Here are a few examples of some key moments, including how the tension was built, what the key moment was, and how it slowed down afterwards. I’ll make the key moments in bold.

Warning: This part contains spoilers. If you are planning on playing/seeing any of these, and haven't yet already, please don’t read. At least, don’t blame me.

Final Fantasy X (Make-out Scene):
Yuna is crying, Tidus looks into her eyes, the little lights dim a bit. Tidus puts his hand on her shoulder and leans in to kiss Yuna, and they make out for a while during a really well-done cutscene. Just before he kisses, however, the music begins to play. But as soon as their lips touch, the lyrics play. As the cutscene comes to an end, the camera view backs away, and looks up at the moon, away from the characters. The vocals of the song end, but the violins continue playing.

Osamu Tetzuka’s Metropolis (Ending Scene):
The tension here is great. Duke Red is being attacked by robots, and his adopted son, Rock, screams out “stop!”. All of the robots turn to face Rock, who is bleeding to death. All you can hear is a quiet alarm and the sounds of robots as they prepare to kill Rock. The lights are flickering, the camera angle is crooked, and Rock’s eyes show that he’s really pissed off. Rock reaches over and presses a button. The camera cuts to a generator of some sort, which sits there for a second, but then bright lights shoot out. You hear the sound of a harp, and everything goes KABLAMO! The song “I Can’t Stop Loving You” plays just as the explosion begins. For the next few minutes, you get a spectacular special-effect-filled destruction of a massive city. When the scene ends, it cuts to the next day, and a piano song plays. Everything sounds happy, but the city lies in ruins.

Ender’s Game (The Final Battle):
A great battle is taking place in what appears to be a video game. Ender, tired and sweating, prepares a move to end the stupid simulation. With his entire fleet, and a weapon known as Dr. Device or Little Doctor, Ender pushes towards the home planet of the buggers. The strange men in uniforms, Mazer Rackham, and Colonel Graff eagerly wait to see what Ender is going to do. As soon as his small fleet was close enough, Ender triggered the weapon to fire, and the planet burst into subatomic particles, along with his fleet and the what remained of the bugger ships. Ender, believing he had simply won a game, takes off his headphones and relaxes. People cheer, and Colonel Graff cries. The tension for everyone is gone now. Everyone is relieved. But I won’t go into what happens next.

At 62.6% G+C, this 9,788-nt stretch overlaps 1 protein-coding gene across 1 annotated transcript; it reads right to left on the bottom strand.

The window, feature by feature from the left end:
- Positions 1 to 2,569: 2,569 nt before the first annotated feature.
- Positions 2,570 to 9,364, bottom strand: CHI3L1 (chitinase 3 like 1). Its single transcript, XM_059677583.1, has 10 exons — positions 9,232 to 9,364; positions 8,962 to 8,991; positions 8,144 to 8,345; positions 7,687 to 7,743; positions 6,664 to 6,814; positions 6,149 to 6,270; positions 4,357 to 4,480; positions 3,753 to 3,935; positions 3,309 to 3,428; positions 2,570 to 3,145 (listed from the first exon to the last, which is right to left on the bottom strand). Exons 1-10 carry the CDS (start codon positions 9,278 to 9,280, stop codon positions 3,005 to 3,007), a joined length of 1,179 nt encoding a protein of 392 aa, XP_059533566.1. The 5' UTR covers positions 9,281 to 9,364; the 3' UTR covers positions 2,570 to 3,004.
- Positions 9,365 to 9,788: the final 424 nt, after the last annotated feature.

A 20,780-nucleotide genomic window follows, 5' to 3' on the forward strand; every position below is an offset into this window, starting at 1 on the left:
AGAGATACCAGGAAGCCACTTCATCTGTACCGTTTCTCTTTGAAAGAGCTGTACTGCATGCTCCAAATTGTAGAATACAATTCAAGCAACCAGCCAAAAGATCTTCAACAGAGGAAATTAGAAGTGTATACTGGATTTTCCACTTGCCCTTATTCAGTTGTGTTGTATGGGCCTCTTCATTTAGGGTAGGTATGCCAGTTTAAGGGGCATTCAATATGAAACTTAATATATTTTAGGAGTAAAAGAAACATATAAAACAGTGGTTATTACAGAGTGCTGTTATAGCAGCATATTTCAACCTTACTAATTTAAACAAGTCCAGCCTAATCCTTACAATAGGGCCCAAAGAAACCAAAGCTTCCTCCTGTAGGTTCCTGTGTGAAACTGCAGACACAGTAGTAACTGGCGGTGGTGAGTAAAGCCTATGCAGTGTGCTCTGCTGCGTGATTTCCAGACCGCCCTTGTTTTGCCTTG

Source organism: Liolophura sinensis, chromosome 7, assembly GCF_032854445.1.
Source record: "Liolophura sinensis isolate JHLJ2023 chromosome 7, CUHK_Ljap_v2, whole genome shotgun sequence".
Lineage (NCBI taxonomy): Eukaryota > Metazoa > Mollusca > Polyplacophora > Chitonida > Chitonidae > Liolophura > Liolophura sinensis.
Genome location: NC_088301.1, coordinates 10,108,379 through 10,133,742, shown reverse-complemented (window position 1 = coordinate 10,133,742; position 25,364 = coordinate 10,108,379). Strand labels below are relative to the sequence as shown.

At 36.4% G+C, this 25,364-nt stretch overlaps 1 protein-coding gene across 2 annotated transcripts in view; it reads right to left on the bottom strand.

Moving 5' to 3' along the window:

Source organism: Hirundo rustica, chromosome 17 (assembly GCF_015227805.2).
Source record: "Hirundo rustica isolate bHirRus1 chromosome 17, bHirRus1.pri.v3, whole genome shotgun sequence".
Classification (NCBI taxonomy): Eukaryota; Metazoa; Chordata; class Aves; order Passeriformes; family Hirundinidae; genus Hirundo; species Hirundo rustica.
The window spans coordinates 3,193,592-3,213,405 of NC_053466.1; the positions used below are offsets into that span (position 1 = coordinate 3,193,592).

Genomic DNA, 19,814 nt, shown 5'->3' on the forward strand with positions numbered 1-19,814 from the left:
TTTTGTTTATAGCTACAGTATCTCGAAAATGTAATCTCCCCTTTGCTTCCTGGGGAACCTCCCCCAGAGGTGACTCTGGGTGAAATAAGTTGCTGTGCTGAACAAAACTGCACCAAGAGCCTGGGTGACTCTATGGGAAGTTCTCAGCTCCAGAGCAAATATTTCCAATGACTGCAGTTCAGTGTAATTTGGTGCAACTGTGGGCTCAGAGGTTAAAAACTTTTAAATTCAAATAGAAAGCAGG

I chose those three examples because they were key moments that still impress me. Everything was set up perfectly, and everything was executed perfectly. Timing is essential to your special moment (I’m getting sick of typing ‘key moment’), and unless everything is in place at the right time, the full effect of the moment will not be achieved. This is not something to be rushed. Key moments are very important, and when rushed, will not be as significant as a moment that is well-planned and programmed or written.

Everything with a storyline should have key moments. They can resolve conflicts, start conflicts, express the love between characters, kill off characters, and do much, much more.

Well, I wanted to end this article with a bang, so here you go: